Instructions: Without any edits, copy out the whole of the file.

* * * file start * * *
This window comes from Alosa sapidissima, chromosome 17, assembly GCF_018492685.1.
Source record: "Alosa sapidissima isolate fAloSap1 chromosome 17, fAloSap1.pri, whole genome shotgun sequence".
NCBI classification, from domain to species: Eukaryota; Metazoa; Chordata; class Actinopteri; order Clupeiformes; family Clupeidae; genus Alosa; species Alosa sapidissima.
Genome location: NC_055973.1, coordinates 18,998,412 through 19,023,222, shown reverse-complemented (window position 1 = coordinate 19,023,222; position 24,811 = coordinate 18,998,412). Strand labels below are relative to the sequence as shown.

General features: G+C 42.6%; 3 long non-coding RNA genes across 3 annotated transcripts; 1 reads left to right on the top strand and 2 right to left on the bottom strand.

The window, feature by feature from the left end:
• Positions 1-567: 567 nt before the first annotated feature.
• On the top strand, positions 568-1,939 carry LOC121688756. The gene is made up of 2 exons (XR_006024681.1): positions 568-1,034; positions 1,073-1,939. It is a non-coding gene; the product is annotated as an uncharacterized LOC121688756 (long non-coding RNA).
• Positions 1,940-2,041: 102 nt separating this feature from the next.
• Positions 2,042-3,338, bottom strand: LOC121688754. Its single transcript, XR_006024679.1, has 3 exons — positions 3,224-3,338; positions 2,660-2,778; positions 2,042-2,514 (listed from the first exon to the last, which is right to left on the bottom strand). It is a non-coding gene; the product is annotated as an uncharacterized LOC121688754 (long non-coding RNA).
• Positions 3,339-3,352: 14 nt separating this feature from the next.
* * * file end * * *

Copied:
This window comes from Alosa sapidissima, chromosome 17, assembly GCF_018492685.1.
Source record: "Alosa sapidissima isolate fAloSap1 chromosome 17, fAloSap1.pri, whole genome shotgun sequence".
NCBI classification, from domain to species: Eukaryota; Metazoa; Chordata; class Actinopteri; order Clupeiformes; family Clupeidae; genus Alosa; species Alosa sapidissima.
Genome location: NC_055973.1, coordinates 18,998,412 through 19,023,222, shown reverse-complemented (window position 1 = coordinate 19,023,222; position 24,811 = coordinate 18,998,412). Strand labels below are relative to the sequence as shown.

General features: G+C 42.6%; 3 long non-coding RNA genes across 3 annotated transcripts; 1 reads left to right on the top strand and 2 right to left on the bottom strand.

The window, feature by feature from the left end:
• Positions 1-567: 567 nt before the first annotated feature.
• On the top strand, positions 568-1,939 carry LOC121688756. The gene is made up of 2 exons (XR_006024681.1): positions 568-1,034; positions 1,073-1,939. It is a non-coding gene; the product is annotated as an uncharacterized LOC121688756 (long non-coding RNA).
• Positions 1,940-2,041: 102 nt separating this feature from the next.
• Positions 2,042-3,338, bottom strand: LOC121688754. Its single transcript, XR_006024679.1, has 3 exons — positions 3,224-3,338; positions 2,660-2,778; positions 2,042-2,514 (listed from the first exon to the last, which is right to left on the bottom strand). It is a non-coding gene; the product is annotated as an uncharacterized LOC121688754 (long non-coding RNA).
• Positions 3,339-3,352: 14 nt separating this feature from the next.